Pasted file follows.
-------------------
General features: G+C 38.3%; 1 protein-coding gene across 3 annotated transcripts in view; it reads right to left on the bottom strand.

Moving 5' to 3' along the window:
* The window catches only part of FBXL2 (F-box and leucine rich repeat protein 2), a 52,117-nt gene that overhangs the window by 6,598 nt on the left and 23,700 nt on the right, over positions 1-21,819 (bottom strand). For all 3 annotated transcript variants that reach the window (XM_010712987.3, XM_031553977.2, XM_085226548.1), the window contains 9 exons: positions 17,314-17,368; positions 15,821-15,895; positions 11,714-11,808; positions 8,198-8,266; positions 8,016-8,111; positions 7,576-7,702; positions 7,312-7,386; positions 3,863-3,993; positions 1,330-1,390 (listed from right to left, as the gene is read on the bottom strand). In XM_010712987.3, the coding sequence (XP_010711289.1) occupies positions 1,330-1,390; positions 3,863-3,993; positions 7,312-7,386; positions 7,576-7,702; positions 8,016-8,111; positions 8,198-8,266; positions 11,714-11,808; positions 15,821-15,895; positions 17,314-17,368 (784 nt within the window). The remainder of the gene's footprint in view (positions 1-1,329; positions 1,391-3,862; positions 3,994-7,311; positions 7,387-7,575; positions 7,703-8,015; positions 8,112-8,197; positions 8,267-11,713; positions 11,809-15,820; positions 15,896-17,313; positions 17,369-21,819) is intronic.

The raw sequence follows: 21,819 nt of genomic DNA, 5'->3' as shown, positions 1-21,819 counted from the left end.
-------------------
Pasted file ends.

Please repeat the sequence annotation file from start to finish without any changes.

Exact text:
General features: G+C 38.3%; 1 protein-coding gene across 3 annotated transcripts in view; it reads right to left on the bottom strand.

Moving 5' to 3' along the window:
* The window catches only part of FBXL2 (F-box and leucine rich repeat protein 2), a 52,117-nt gene that overhangs the window by 6,598 nt on the left and 23,700 nt on the right, over positions 1-21,819 (bottom strand). For all 3 annotated transcript variants that reach the window (XM_010712987.3, XM_031553977.2, XM_085226548.1), the window contains 9 exons: positions 17,314-17,368; positions 15,821-15,895; positions 11,714-11,808; positions 8,198-8,266; positions 8,016-8,111; positions 7,576-7,702; positions 7,312-7,386; positions 3,863-3,993; positions 1,330-1,390 (listed from right to left, as the gene is read on the bottom strand). In XM_010712987.3, the coding sequence (XP_010711289.1) occupies positions 1,330-1,390; positions 3,863-3,993; positions 7,312-7,386; positions 7,576-7,702; positions 8,016-8,111; positions 8,198-8,266; positions 11,714-11,808; positions 15,821-15,895; positions 17,314-17,368 (784 nt within the window). The remainder of the gene's footprint in view (positions 1-1,329; positions 1,391-3,862; positions 3,994-7,311; positions 7,387-7,575; positions 7,703-8,015; positions 8,112-8,197; positions 8,267-11,713; positions 11,809-15,820; positions 15,896-17,313; positions 17,369-21,819) is intronic.

The raw sequence follows: 21,819 nt of genomic DNA, 5'->3' as shown, positions 1-21,819 counted from the left end.